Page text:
Tuesday, September 15, 2009

Caveman TV

A few years ago I was sitting with a Patagonian guide watching glacial ice crack and fall into the ocean. After watching this amazing scene for a few hours without a moment of boredom Christian turned to me and said, "Caveman TV". I always loved that term.

I have seen three amazing electrical storms in my life. The first was when I was driving home from freshman year in college. I was attending school in Denver and my roommate and I were headed home and crossing Nebraska. It was night and for about 5 hours we drove through a powerful storm. Each strike was like a giant light going off that lit the flat landscape around us for miles in every direction. The second memorable storm was in northern Spain. Melanie and I were staying at a small pension in the mountains when that one hit. The thing I remember most about that one was the amount of electricity in the air. You could literally feel it in you body. Probably like seeing Barry Manilow live in Vegas.

The third storm happened a few weeks ago and I watched it right from my living room. It had been a hot day with temperatures hovering around 103 degrees. I was sitting in a bookstore when things started to change outside. The skies darkened, the wind picked up and the rain started to fall. In a matter of minutes the temperature dropped to 63 degrees and during the ten mile ride back to my house I watched the thermostat in my car bounce between the 60's and the 80's at least five times. At home I cracked open a beer and plopped in my favorite tv chair to watch the show. Over the next three hours I watched at least 150 lightening strikes on the ridge across the canyon from where my house sits. Huge, wildly shaped bolts that tore through the sky vertically, horizontally and diagonally. Then the sky turned yellow and the wind started to gust. I expected to see Dorothy fly by but, instead, hundreds of birds in groups of twenty or thirty bounced by the window riding the wild air currents. A brilliant rainbow than appeared shooting straight into the sky as a few remaining bolts of lightening hit around its base.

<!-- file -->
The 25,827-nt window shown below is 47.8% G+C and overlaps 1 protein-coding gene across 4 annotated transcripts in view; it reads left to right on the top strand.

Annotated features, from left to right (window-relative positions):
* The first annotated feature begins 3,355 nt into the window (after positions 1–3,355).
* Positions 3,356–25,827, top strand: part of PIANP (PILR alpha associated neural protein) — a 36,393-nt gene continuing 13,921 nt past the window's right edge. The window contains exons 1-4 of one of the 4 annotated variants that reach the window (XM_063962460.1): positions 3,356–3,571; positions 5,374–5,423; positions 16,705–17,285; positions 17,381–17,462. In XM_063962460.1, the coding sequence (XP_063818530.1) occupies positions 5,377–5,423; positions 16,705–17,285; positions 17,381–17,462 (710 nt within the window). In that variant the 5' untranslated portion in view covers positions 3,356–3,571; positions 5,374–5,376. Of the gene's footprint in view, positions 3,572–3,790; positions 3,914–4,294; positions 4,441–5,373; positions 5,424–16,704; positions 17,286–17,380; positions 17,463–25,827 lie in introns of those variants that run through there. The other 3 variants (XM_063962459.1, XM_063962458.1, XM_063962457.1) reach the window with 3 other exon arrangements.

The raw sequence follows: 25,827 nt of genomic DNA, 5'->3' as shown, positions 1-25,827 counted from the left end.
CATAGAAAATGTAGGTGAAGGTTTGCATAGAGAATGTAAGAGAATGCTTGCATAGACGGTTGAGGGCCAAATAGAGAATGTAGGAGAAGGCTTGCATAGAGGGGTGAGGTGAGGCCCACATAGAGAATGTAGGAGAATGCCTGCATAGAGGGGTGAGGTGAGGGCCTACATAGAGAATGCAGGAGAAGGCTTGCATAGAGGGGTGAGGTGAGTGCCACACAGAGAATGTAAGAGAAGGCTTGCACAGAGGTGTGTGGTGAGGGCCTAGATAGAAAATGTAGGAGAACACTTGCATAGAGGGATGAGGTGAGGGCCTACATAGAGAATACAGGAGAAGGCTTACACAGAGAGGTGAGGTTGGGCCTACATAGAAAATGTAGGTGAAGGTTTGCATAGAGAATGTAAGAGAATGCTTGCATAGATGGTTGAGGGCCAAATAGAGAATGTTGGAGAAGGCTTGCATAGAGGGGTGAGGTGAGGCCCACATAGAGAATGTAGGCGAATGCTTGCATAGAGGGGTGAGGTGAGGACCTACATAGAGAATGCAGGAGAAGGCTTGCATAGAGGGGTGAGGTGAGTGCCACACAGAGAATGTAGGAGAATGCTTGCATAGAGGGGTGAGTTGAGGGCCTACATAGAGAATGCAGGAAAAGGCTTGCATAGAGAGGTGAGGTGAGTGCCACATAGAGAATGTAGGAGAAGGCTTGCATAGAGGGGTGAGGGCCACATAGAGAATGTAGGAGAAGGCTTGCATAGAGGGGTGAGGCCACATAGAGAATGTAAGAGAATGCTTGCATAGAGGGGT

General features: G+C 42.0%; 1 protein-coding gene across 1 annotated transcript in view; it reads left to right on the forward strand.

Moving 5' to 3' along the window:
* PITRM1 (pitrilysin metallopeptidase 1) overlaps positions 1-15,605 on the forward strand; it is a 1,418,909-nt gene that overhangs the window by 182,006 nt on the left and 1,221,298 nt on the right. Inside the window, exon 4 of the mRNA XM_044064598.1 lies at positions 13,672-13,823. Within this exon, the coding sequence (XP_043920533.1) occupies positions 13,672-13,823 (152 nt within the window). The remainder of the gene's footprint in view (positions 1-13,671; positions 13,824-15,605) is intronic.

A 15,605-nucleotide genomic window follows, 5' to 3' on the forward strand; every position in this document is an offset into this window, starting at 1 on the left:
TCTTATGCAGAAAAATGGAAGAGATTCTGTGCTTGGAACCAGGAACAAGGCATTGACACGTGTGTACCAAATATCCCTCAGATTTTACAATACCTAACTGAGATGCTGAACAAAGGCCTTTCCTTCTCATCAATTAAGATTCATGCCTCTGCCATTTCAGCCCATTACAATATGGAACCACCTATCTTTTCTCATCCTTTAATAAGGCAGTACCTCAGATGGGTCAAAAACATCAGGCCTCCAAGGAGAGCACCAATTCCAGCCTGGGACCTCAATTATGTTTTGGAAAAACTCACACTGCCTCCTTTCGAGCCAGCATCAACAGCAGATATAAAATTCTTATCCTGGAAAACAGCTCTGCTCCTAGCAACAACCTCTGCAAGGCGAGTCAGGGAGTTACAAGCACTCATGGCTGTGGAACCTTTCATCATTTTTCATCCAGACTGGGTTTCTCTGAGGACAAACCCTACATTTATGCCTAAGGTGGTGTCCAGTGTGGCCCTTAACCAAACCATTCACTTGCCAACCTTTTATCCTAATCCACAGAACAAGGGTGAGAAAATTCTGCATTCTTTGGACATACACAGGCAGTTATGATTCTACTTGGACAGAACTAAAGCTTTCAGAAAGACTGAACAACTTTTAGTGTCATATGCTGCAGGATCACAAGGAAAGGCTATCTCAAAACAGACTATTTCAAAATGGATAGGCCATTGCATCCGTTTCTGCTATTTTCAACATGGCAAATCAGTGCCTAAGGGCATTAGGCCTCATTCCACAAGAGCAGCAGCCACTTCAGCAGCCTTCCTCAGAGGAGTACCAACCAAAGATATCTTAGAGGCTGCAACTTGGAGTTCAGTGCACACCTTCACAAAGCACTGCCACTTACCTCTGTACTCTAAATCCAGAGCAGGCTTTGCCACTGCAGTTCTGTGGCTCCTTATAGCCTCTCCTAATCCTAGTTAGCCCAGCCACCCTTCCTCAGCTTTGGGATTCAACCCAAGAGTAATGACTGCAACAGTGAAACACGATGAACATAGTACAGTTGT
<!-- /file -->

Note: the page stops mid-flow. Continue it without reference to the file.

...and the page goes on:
Caveman TV. Reality TV. Call it what you want, it was almost as good as America's Got Talent.